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Bernard Saw

on 30 January 2013

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Transcript of Euthanasia

Should euthanasia be legalized in Singapore? - Euthanasia provides the illusion of control in a technological society in which the dying process is extended unnecessarily

- The desire for euthanasia signifies a growing distrust of patients in their doctors.

- The hospice culture, which is about caring and loving, ensures the highest form of support inclusive of psychological support.

- In a nutshell, euthanasia is not needed in Singapore as it only provides an illusion of control to cater to the perceptions of people who think that the painful dying process is extended unnecessarily. REBUTTAL - Lessen the burden of the family (Mentally, Physically and Financially) Independence and human autonomy
People believe they want to be able have total control over their lives
Emphasis on personal freedom and autonomy growing strongly ever since the Enlightenment period
A main consideration in bio-ethics in current era
(Bill Muehlenburg, 2010) It is actually a choice for the people Severe pain is faced by patients

E.g Chantal Sebire Lessen the pain that you have to endure (counter-arguments) Financially
Financial burden is reduced as family don’t have to pay for the medical bill
Medical bill tense to be a snow ball effect over time
emotional burden on the patient’s relatives
one would not wish to see their loved one suffering in pain for a long time Lessen the burden of the family (Mentally and financially) Failure of euthanasia Hospital and medical care was to sustain life & improve the quality of the life. Against religious beliefs No Yes - Advances are constantly being made in the treatment of pain and
- Nearly all pain can be eliminated

- Family
- Limiting certain activities (if pain is made worse by them)
- Radiation therapy (particularly for pain in bones)
- Injections to deaden nerves ('nerve blocks'). ~ Prestigious position of doctors could quite easily be abused
~ E.g Dr Harold Shipman
~ Trust their doctor and if he confidently suggested a course of action, it could be hard to resist.
~ Favor in euthanasia according to the details fed to them by their doctor
~ Voluntary Euthanasia gives doctors too much power Gives doctors too much power • Dr. Pieter Admiraal (1995) ~ Warned the risk of failure associated with assisted suicide. • New England Journal of Medicine study (Feb. 2000) ~ Found that such efforts frequently go wrong ~ Concluded that there may be clinical problems with the performance of euthanasia and physician-assisted suicide. ~ In summary, both authoritative and statistical evidence prove that euthanasia might fail. • The Hippocratic Oath - Human life having an intrinsic value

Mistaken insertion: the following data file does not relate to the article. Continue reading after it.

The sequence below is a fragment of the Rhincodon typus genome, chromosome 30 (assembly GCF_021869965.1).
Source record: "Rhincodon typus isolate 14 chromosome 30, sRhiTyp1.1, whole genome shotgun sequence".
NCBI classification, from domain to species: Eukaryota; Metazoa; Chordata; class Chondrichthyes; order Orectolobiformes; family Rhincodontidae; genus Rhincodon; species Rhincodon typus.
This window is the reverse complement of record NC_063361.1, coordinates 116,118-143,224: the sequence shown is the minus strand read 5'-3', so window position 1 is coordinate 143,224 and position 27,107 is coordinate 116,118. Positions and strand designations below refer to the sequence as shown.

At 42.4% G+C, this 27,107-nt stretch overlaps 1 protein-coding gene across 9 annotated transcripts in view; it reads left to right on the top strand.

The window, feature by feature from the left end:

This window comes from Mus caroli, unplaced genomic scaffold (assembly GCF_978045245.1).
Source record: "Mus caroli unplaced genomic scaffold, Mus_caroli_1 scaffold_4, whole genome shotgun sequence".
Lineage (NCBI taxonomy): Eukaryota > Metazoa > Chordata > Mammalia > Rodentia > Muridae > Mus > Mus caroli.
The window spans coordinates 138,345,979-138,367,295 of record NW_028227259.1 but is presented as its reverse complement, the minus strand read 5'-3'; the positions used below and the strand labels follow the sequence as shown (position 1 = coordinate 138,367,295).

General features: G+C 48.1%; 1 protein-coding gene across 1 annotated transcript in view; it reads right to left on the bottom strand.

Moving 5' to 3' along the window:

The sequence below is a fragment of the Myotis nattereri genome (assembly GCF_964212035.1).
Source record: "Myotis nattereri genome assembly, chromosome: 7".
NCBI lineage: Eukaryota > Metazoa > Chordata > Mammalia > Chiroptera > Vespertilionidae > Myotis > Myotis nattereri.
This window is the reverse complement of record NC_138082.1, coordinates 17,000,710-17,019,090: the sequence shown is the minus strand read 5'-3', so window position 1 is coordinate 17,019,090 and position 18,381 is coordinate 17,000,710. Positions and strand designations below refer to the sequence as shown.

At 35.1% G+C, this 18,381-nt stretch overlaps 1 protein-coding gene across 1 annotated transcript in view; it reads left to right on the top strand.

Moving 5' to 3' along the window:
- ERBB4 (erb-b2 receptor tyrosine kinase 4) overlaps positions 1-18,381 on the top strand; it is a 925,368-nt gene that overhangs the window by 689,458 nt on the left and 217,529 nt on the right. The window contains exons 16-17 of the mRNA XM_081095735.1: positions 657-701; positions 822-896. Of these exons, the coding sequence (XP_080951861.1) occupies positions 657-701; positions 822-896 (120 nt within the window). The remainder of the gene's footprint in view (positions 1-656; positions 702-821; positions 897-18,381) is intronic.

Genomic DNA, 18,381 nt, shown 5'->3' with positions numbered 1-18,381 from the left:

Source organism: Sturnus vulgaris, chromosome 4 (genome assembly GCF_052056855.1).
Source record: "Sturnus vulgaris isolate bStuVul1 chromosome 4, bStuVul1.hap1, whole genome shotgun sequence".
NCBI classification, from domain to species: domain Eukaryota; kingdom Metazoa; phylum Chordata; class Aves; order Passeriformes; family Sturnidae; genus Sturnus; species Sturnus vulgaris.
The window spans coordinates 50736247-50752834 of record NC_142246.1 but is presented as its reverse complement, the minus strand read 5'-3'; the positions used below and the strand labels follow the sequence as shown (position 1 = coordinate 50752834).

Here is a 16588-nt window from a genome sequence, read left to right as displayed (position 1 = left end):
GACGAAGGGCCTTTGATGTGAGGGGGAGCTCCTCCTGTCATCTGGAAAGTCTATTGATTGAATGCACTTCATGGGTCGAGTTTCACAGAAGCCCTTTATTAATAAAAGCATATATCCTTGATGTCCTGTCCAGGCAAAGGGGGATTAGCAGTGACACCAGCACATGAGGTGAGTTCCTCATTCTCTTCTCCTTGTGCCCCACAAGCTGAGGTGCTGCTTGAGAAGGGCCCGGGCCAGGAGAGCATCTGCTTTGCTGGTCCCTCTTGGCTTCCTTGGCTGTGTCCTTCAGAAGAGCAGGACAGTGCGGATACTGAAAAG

- "I will give no deadly medicine to anyone."
- "I will go into them for the benefit of the sick." • The Declaration of Geneva (1948) - "I will maintain the utmost respect for human life from its beginning."
- Everyone's right to life shall be protected by law.
- No one shall be deprived of his life intentionally..." REBUTTAL - Lessen the pain that you have to endure • Robert Twycross A Hospice Pionner - Not all terminally ill patients experience pain.
- Only about 1 in 3.
- Pain occurs in no more than 75% of patients. • World Health Organisation Consensus document - Cancer pain can be treated.
- Drugs usually give good relief
- Aspirin, opium derivatives, codeine, morphine REBUTTAL - It is actually a choice for the people - One button mentality
- Instant noddle society
- Consumerist ethos
- Advance medical directive act
- Voluntary decision • Hinduism - Disrupts the timing of the cycle of death and rebirth. - Suicide is not approved because human life is a precious opportunity. • Christianity - Taking a life for any purpose is interfering with God's plan and is comparable to murder. • Judaism - Regards suicide as a criminal act. - It does not matter whether he kills someone or himself. - Life of a person is not "His" - rather, it belongs to the One who granted that life. • Non-drug Treatments - Jewish law forbids euthanasia in all forms and is considered an act of homicide ~ Suffers from esthesionenroblastoma (ENB)
~ Left her disfigured, blind
~ Without smell (Anosmia) and taste
~ Terrible pain THANK YOU!

Q&A List of References

What people close to death say about euthanasia and assisted suicide: a qualitative study - A Chapple, S Ziebland, A McPherson, and A Herxheimer, - Agneta M. Sutton, Phd, Legalizing Euthanasia: A Significant Move. - Anon, Euthanasia and Christianity: Christian Views of Euthanasia and Suicide. - Anon, Euthanasia and Judaism: Jewish Views of Euthanasia
and Suicide. - Anon, Debate: Assisted suicide. - Anon, Hippocratic Oath. - BBC Active and passive euthanasia. - Bill Muehlenburg, Euthanasia, Choice and Autonomy. - Health Wongi Euthanasia Obscures the Value of Life - MOH Advance Medical Directive Act. - Singapore Hospice Council Benefits of Hospice and Palliative Care. - Twycross, R., 20 Questions and Answers about Pain Relief. - Bonnie Malkin and agencies, Harold Shipman in dictionary of biography. No, Euthanasia
should not be legalized in Singapore. CLAIM:
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